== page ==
JEP 110: HTTP 2 Client
|Component||core-libs / java.net|
|Discussion||net dash dev at openjdk dot java dot net|
|Reviewed by||Alan Bateman|
|Endorsed by||Brian Goetz|
Define and implement a new Http client API to eventually replace the legacy HttpURLConnection and which also implements HTTP 2.0 and websockets.
Problems with the existing API and implementation:
URLConnection based API was designed with multiple protocols in mind, nearly all of which are defunct now (ftp, gopher, etc.)
predates HTTP 1.1 and is too abstract
hard to use (much behavior undocumented)
works in blocking mode only (one thread per request/response)
very hard to maintain
API must be easy to use for common cases including a simple blocking mode.
notification of events like "headers received", errors, "response body received". Asynchronous notification is not an API requirement.
modernize HTTP support (up to Http 2.0) (Http 2 spec links at http://http2.github.io/)
simple and concise API which caters for 80-90% of application needs. This probably means a very small API footprint (one or two classes in java.net) and not necessarily exposing all capabilities of protocol.
must expose all relevant aspects of the HTTP protocol request to a server and response from a server (headers, body, status codes etc)
must include standard and common authentication mechanisms
must be able to easily set up the web sockets handshake
must support HTTP 2.0 (application level semantics of 2.0 are mostly the same as 1.1, though wire protocol completely different)
- ability to negotiate upgrade from 1.1 to 2.0 (or not), or select 2.0 from start
- server push (ability of server to push resources to client without being requested by client)
must perform security checks consistent with existing networking classes
should be friendly towards new language features like lambdas
should be friendly towards embedded requirements - in particular the avoidance of permanently running timer threads.
https/tls support required
performance requirements (http/1.1)
- Performance of the new API must be on par compared to HttpURLConnection
- Performance of the new API must be on par with Apache HttpClient and with Netty and Jetty when used as a client API
- Memory consumption of the new API must be on par or lower than when using HttpURLConnection, Apache HttpClient and with Netty and Jetty when used as a client API to enabled embedded and IoT usage
performance requirements (http 2)
- Performance of http/2.0 must be better than http/1.1 in the ways expected by the new protocol (scalability/latency), notwithstanding any platform limitations (eg TCP segment ack windows)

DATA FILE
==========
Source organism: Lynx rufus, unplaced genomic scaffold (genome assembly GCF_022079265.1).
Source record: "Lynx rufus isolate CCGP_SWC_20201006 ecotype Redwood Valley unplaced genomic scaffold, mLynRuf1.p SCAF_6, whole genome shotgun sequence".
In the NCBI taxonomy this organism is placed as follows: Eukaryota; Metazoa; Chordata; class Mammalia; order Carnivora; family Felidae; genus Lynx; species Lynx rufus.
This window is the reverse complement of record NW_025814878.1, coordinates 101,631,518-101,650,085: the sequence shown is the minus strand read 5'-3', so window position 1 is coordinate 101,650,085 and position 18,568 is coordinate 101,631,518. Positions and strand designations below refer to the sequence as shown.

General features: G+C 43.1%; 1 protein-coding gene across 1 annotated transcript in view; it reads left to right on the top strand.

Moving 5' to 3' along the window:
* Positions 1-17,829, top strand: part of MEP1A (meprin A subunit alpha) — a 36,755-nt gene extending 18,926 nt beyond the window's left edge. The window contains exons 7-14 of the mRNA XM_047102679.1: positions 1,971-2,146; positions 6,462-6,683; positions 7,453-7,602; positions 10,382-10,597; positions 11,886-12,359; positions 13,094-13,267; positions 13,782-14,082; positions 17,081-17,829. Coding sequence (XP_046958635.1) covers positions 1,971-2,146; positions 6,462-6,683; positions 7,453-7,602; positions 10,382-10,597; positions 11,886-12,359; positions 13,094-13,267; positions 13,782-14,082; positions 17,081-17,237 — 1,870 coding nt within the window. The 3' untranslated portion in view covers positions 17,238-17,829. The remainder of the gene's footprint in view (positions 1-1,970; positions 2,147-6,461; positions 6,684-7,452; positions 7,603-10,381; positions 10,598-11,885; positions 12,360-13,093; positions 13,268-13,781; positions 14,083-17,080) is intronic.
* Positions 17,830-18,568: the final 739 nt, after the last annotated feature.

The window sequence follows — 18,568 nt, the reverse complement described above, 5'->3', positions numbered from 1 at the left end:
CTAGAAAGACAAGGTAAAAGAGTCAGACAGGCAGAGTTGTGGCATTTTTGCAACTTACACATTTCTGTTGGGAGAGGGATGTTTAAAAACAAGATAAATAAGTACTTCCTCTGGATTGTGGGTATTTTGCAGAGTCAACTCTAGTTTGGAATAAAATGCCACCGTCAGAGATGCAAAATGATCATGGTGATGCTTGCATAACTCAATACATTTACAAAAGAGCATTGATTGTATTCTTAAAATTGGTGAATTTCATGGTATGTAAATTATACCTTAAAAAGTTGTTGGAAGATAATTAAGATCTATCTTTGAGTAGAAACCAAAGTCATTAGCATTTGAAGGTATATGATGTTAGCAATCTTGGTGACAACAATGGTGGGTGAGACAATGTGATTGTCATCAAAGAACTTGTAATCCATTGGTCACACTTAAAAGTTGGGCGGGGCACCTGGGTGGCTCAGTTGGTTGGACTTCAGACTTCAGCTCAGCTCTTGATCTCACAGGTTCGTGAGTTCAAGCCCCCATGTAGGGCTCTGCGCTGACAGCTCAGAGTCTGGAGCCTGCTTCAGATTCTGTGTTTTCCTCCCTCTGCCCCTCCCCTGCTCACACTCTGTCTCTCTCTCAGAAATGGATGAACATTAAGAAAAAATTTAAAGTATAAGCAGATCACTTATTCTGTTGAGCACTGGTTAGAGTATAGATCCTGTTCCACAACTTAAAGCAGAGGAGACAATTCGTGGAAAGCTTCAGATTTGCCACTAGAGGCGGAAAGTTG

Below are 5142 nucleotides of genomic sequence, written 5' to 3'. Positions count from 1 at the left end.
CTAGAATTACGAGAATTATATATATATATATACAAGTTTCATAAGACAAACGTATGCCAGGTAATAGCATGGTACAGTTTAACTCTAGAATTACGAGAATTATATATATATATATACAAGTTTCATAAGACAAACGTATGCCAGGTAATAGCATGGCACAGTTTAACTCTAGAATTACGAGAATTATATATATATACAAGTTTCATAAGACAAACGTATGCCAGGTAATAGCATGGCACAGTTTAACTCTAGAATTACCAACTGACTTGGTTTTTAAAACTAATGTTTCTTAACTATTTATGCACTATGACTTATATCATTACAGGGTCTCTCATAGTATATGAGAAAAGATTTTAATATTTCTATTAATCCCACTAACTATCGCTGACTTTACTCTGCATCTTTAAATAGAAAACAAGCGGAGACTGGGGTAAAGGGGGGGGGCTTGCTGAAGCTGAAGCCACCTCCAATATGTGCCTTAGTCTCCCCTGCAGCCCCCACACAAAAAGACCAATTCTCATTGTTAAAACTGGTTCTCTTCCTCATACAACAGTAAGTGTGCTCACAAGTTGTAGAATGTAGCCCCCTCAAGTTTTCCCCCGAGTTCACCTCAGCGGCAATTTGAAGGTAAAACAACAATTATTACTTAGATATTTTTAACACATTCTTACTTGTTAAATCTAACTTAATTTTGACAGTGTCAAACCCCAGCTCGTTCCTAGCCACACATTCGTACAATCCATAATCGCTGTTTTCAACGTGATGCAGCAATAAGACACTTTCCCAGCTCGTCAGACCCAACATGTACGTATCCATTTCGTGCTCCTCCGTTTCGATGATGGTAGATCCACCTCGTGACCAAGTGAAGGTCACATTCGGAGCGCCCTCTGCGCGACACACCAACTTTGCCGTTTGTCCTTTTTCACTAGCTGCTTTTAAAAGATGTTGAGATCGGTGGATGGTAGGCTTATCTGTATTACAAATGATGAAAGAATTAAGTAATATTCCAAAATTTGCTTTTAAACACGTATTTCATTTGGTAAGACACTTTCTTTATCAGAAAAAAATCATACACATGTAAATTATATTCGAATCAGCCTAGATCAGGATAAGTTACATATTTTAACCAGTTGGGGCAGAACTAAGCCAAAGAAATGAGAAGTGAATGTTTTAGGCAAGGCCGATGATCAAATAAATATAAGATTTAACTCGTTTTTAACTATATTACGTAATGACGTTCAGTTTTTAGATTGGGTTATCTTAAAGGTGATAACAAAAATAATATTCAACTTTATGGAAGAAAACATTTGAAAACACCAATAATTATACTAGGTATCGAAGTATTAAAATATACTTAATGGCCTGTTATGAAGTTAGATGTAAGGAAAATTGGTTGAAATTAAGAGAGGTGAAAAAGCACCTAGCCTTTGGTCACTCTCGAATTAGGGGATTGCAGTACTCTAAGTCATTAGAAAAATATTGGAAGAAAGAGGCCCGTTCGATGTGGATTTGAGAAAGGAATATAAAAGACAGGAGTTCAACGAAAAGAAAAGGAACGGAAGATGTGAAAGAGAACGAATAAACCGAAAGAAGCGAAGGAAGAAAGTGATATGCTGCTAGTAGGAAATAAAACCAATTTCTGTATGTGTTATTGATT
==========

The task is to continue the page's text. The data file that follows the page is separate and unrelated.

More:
- Performance of the new API must be on par with Netty and Jetty when used as a client API for http/2.0
- Memory consumption of the new API must be on par or lower than when using HttpURLConnection, Apache HttpClient and with Netty and Jetty when used as a client API to enabled embedded and IoT usage.
Performance comparisons will only be in the context of comparable modes of operation, since the new API will emphasise simplicity/ease of use over covering all possible use cases,
This work is targeted for JDK 9. Some components may be re-used by EE in their implementation of Http 2 (for servlet 4.0), and therefore only JDK 8 language features will be used (and where possible APIs).
While this API is intended to replace the URLConnection API for new code, it is not intended to immediately re-implement the old API using the new API/implementation. This may happen as future work.
These are also some requirements which had been considered in JDK 8, but in the interests of keeping the API as simple as possible, are being left out for JDK 9. Some of these will assume less importance with the gradual adoption of http 2.0 eg. connection caching because there is less requirement for multiple TCP connections with Http 2.0.
- request/response filtering
- API for pluggable connection cache
- general upgrade mechanism
Some prototyping work was done during JDK 8 and separate classes were defined for the http client, requests and responses. The builder pattern was used to separate mutable entities from the immutable products. The prototype was built on NIO AsynchronousSocketChannels and that API will be the starting point for this work. It is expected that the API will undergo a number of iterations before being finalised. The API/implementation was also standalone, ie. existing stack will be left as is to ensure compatibility and allow a phased approach (don't have to support everything at once).
The prototype API also included support for:
separate request/response (like servlet and http server API)
Asynchronous notification handlers will be defined for following events:
- response headers received
- response error
- response body received
- server push (2.0 only) means "here is a request for which the server will send a response"
https via SSLEngine
A number of existing Http client API and implementations exist: for example Jetty (org.mortbay.jetty) and the Apache Http client.
Both of these are both rather heavy-weight in terms of numbers of packages and classes and don't take advantage of newer language features like lambdas.
Risks and Assumptions
Https 2.0 support depends on TLS ALPN (Application Layer Negotiation Extension) which is not currently supported in JDK.
The Http 2.0 spec itself is still in internet-draft form, but is expected to be submitted as a draft standard Nov 2014.
Will need new tests. The internal http server will provide a suitable test harness for regression tests and TCK tests. SQE tests could use it also, but may need to test against real http servers.